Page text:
top of page

What's with the hot flashes?

...and do they ever go away?

The one symptom that clues most women in to the fact they are approaching menopause is a sudden unexplainable rise in body temperature regardless of ambient temperature or time of the year.

You know the one....

You're sitting in a meeting, trying to stay awake and focused, when out of nowhere you immediately feel like you've been transported to a sauna.

You look around.

Everyone else seems fine.

But you?

Nope. Not fine. Not fine at all!

You're wide awake now and stripping as much of your clothing off as is appropriate for the situation and begin fanning yourself frantically with whatever you have in your hands.

Then, as soon as you think you may be running a fever and begin to wonder if you've now exposed everyone else to your illness and whether or not you should leave the meeting, the sudden rise in temperature is gone and you are now beginning to shiver from all the sweat on your body.

The first time this happened to me I thought I was severely ill because I had never experienced anything like this in my life!

I was 42 years old and had a hysterectomy two years prior.

No one told me I was going to experience sudden fluctuations in temperature, I was only told I would not be able to get pregnant again and I would also not be getting my monthly period again.

Which was a blessing because my fibroids had been causing me to bleed 24/7 and there were days I literally lived in the bathroom

Back to the hot flashes...

They are dreadful.

They do eventually stop.

Then they come back.

Then they stop again.

As I said, they are dreadful.

Looking back, knowing what I know now, they're not so bad. There are worse things, but if you're in the middle of one, It's the most horrible feeling in the world to you.

You literally cannot think.

So, why do we experience hot flashes? There's a really simple answer: hormones.

Yep, hormones. As we age and begin the descent into midlife years around age 40, our body begins to change up the levels of hormones as most women are on the tail end of conceiving. Now, not everyone magically enters menopause land around age 40, some enter sooner and some later, but 40 is around the time you begin to experience fluctuations if you know what to look for. This is called the peri-menopause phase.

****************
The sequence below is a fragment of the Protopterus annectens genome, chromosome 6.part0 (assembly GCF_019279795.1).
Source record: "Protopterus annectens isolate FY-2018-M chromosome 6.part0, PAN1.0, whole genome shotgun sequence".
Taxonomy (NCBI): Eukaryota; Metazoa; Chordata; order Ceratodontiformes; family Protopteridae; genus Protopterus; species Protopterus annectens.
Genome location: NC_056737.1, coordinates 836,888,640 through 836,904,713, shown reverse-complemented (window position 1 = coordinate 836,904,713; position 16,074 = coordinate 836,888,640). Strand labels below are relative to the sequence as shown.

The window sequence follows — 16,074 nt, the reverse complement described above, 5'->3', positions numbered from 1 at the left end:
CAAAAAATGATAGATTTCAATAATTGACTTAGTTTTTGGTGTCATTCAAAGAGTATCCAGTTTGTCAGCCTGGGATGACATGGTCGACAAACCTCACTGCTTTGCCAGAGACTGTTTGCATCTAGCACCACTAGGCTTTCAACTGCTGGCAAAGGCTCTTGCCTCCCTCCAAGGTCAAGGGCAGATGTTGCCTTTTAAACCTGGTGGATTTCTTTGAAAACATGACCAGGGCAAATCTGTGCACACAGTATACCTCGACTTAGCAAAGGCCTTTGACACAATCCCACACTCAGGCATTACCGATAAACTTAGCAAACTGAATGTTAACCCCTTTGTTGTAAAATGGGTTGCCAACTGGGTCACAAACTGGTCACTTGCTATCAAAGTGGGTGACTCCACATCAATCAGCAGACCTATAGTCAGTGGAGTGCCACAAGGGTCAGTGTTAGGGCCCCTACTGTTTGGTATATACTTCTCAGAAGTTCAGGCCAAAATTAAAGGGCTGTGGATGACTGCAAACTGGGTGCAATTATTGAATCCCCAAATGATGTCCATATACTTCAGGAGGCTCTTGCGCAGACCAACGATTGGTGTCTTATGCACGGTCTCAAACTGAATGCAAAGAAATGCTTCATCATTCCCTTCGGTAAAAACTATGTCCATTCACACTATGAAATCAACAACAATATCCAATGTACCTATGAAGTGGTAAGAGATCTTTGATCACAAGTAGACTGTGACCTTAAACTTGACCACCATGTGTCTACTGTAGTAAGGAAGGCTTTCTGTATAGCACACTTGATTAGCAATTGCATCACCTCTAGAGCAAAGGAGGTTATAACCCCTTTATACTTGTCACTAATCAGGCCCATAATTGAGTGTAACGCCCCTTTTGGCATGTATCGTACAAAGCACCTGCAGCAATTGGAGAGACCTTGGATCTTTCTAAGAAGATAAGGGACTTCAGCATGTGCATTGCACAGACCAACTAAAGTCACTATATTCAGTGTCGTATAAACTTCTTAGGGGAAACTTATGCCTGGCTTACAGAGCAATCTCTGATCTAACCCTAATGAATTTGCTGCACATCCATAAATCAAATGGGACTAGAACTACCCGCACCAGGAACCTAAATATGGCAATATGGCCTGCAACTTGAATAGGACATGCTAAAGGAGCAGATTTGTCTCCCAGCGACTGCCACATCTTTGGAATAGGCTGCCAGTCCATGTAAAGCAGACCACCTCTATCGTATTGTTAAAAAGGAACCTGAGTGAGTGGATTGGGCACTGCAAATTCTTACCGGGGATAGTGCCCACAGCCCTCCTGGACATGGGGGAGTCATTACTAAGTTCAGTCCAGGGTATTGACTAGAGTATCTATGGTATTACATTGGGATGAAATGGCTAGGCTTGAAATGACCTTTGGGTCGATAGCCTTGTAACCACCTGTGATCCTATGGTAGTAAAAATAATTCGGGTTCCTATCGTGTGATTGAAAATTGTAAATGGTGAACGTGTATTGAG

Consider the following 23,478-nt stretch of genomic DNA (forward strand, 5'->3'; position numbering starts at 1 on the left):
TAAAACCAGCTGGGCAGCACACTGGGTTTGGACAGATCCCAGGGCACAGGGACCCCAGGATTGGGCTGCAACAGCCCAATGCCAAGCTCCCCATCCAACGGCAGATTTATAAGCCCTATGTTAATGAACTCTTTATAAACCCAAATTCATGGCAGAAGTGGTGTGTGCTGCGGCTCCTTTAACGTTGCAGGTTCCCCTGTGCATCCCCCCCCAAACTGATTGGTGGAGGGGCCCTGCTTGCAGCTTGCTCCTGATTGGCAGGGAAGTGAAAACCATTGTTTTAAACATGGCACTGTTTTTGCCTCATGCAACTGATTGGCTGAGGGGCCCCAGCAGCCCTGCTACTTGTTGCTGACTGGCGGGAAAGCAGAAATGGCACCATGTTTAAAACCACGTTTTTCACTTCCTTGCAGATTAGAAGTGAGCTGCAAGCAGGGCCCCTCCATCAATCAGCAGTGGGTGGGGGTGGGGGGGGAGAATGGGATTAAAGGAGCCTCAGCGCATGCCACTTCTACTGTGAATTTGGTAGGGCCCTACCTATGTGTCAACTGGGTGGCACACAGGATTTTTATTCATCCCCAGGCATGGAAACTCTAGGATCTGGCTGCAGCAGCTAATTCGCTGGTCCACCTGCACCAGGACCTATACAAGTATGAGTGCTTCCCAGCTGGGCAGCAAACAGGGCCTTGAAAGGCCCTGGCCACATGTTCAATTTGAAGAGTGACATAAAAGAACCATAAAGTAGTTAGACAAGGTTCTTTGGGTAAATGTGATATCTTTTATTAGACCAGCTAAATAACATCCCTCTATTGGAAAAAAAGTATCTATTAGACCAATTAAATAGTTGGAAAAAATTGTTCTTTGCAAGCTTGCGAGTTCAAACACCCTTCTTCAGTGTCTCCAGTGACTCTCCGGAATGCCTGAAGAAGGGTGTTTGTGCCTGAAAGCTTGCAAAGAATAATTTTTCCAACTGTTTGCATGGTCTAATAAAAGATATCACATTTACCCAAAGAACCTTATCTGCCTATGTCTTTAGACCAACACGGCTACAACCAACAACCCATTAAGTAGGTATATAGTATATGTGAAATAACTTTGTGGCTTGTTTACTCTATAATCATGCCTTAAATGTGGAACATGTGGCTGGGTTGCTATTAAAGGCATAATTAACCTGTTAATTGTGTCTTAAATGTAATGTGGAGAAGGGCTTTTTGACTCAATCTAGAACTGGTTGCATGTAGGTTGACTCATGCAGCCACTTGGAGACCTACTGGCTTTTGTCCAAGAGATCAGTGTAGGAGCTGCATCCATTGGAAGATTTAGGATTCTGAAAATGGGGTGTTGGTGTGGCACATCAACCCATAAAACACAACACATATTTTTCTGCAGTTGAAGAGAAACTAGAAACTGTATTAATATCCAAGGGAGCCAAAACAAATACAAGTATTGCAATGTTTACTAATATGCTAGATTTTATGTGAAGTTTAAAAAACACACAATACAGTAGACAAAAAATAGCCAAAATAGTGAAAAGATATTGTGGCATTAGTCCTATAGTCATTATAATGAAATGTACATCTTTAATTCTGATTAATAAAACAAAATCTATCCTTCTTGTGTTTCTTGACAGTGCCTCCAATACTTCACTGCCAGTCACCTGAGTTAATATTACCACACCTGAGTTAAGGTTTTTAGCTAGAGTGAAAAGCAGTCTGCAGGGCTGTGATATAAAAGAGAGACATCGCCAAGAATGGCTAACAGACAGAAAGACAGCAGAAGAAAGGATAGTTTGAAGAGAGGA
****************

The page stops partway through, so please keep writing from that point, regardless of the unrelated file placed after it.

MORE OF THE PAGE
Back to hot flashes...

As your internal clock begins to tick faster the older you get, your hormones progesterone, estrogen and testosterone begins to

go down. This shifting creates havoc in your body as your hormones regulate body temperature.

According to an article published by PubMed, estrogen promotes vasodilation (the widening of the arteries), heat dissipation, and lower body temperature, while progesterone has the opposite effect.

In a nutshell, estrogen lowers your body temperature an

d progesterone raises it.

See? We're not imagining things!

This is why it's so critical to go to a doctor as soon as you begin to experience hot flashes so you can see where your hormones are at and discuss options. Not many MD's will have much to offer besides hormone replacement therapy. This is why I prefer going to a naturopath and doing as many natural things before using synthetic pharmaceuticals.

One herb that has helped me tremendously is Black Cohosh. I've performed experiments on myself to make sure I'm not experiencing the placebo effect and imagining things, and this herb works wonders! When I began taking it, within days my hot flashes dissipated. Within a couple of weeks, they were gone altogether. I tried to stop taking it several times and each time the hot flashes came back. So I will be on this for the near future! Every 6 months or so I repeat this process to see if I'm over this menopause hump.

Here's what the Black Cohosh plant looks like, perhaps it grows in your area:

If you'd like to try the Black Cohosh I use, I get it from Amazon and here's a link for it:

I take 2 capsules per day with my other supplements, usually at the same time.

I'm curious, what have you found that brings your relief from these dreaded hot flashes?


bottom of page